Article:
Airborne U.S. Special Operations forces attacked a car in southern Somalia on Monday and killed one of east Africa’s most wanted al Qaeda militants, a U.S. official said.
The commandos, among the most elite and secretive of all U.S. military forces, had spent days tracking Kenyan-born Saleh Ali Saleh Nabhan, who is suspected of building the truck bomb that killed 15 people at a Kenyan hotel in 2002, as well as involvement in a simultaneous, botched missile launch at an Israeli airliner, the official said.
The strike represented an unusually high-profile assault by the covert American forces, whose activities are highly classified and whose operations — whether successes or failures — rarely take place in public view.
Agence France-Presse/Getty ImagesSaleh Ali Saleh Nabhan, in a picture released by Kenyan police in December 2002.
“It was a careful, methodical operation,” the officiaPentagon spokesman Geoff Morrell declined to comment on the operation. The Pentagon, as a matter of policy, almost never comments on strikes by Special Operations forces such as the Navy Seals or the Army’s Delta Force.
A Somali government official said Mr. Nabhan was in a car with other insurgents from the al Shabab rebel group when they were hit in Barawe District, some 150 miles south of the capital, Mogadishu. The troops took the body, along with two other men wounded in the attack, into custody. A U.S. official said they were confident the body was that of Mr. Nabhan.
A witness, Dahir Ahmed, said the helicopters took off from a warship flying a French flag, but that account couldn’t be confirmed. French military spokesman Christophe Prazuck denied the attack was a French operation. “They are not French helicopters,” he said.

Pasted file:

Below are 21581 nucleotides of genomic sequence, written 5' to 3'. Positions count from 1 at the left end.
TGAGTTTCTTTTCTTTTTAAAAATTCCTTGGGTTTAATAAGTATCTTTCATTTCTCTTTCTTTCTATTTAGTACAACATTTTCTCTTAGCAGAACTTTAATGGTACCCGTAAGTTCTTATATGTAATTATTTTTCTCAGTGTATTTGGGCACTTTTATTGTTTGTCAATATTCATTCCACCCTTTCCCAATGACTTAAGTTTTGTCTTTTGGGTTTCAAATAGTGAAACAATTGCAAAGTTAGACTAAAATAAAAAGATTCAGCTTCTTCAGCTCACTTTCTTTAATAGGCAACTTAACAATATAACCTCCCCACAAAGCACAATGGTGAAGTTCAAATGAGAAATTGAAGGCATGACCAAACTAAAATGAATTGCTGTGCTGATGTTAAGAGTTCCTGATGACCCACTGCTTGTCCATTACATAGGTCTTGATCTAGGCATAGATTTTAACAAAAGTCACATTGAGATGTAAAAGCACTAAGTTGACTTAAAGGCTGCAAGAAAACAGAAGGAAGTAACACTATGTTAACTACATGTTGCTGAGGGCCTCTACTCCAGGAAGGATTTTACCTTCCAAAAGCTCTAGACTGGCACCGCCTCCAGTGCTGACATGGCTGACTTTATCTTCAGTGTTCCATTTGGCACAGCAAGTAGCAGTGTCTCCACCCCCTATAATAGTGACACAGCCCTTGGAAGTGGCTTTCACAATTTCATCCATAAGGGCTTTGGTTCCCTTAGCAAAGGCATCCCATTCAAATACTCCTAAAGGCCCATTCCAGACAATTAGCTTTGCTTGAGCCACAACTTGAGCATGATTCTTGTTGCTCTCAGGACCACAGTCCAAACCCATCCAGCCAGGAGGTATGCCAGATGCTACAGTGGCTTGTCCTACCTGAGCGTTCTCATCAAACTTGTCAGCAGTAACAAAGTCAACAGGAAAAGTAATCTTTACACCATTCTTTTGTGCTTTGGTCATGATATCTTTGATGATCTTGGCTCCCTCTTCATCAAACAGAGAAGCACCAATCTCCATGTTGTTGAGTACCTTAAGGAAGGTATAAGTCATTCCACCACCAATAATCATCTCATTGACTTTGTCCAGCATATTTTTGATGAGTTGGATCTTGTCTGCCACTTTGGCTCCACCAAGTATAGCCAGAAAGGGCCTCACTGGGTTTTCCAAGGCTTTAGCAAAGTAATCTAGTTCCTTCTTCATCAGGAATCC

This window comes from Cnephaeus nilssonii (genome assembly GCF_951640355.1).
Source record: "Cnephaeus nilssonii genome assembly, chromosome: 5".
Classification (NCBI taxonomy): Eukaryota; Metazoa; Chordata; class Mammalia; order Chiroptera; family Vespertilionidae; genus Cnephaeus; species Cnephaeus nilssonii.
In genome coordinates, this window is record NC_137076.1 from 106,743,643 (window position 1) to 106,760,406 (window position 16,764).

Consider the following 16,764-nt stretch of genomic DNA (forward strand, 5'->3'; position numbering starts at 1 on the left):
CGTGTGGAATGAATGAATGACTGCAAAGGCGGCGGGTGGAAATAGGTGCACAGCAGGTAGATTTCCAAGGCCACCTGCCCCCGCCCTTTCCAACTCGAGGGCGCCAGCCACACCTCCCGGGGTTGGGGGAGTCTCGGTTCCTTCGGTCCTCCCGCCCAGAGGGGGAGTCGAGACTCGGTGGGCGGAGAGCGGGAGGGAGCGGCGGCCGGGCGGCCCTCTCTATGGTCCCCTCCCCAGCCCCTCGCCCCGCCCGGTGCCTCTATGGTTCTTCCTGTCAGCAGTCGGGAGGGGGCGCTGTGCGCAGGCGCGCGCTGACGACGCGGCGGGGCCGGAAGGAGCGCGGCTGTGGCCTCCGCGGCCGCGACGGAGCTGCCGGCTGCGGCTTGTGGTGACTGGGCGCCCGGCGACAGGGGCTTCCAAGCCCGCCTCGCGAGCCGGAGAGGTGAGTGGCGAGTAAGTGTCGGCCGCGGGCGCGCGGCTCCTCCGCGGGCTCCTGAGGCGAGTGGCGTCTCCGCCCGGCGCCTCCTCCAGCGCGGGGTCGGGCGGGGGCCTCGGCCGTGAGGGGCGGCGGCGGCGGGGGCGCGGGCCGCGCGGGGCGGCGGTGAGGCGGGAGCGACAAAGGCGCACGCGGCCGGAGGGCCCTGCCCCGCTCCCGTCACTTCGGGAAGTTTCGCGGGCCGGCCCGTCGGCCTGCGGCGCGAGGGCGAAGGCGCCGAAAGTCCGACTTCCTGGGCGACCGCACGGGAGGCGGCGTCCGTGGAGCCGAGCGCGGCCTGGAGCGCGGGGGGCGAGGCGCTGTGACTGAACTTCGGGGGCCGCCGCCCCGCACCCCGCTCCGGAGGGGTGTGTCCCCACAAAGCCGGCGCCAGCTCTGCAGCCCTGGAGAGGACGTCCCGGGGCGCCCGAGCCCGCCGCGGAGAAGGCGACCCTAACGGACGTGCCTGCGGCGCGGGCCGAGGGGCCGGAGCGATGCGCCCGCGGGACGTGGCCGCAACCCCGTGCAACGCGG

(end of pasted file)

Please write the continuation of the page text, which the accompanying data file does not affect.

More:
Somalia’s United Nations-backed government, with support from African Union peacekeepers, holds only a few blocks of Mogadishu, and its military doesn’t have helicopters or other modern equipment.
The U.S. strongly backs Somalia’s beleaguered regime, led by President Sheikh Sharif Sheikh Ahmed, who has positioned himself as a moderate capable of uniting the country’s factions. Since coming to power in January, the regime has been besieged by the al Shabab militia, a loose coalition of Islamist militants and other extremists seeking to topple the government and impose a strict form of Islam in Somalia. The U.S. has designated al Shabab a terrorist organization.
The conflict in Somalia is characterized by shifting alliances. The president, Mr. Ahmed, was once a member of a radical Islamist government that held power briefly in 2006; al Shabab was that government’s armed wing.
Mogadishu sees near-daily battles between government and insurgent forces. Tens of thousands of civilians have been killed. Western security agencies say the failed Horn of Africa state has become a safe haven for militants, including foreign jihadists, who use it to plot attacks in the region and beyond.
Mr. Nabhan, who has long been on the Federal Bureau of Investigation’s Most Wanted list, is believed to have fled to Somalia after the 2002 bombing of a Israeli-owned Kenyan beach hotel.
In May last year, U.S. warplanes killed the then-leader of al Shabab, Afghan-trained Aden Hashi Ayro, in an attack on the central town of Dusamareb.
—Yochi J. Dreazen contributed to this article.Printed in The Wall Street Journal, page A11
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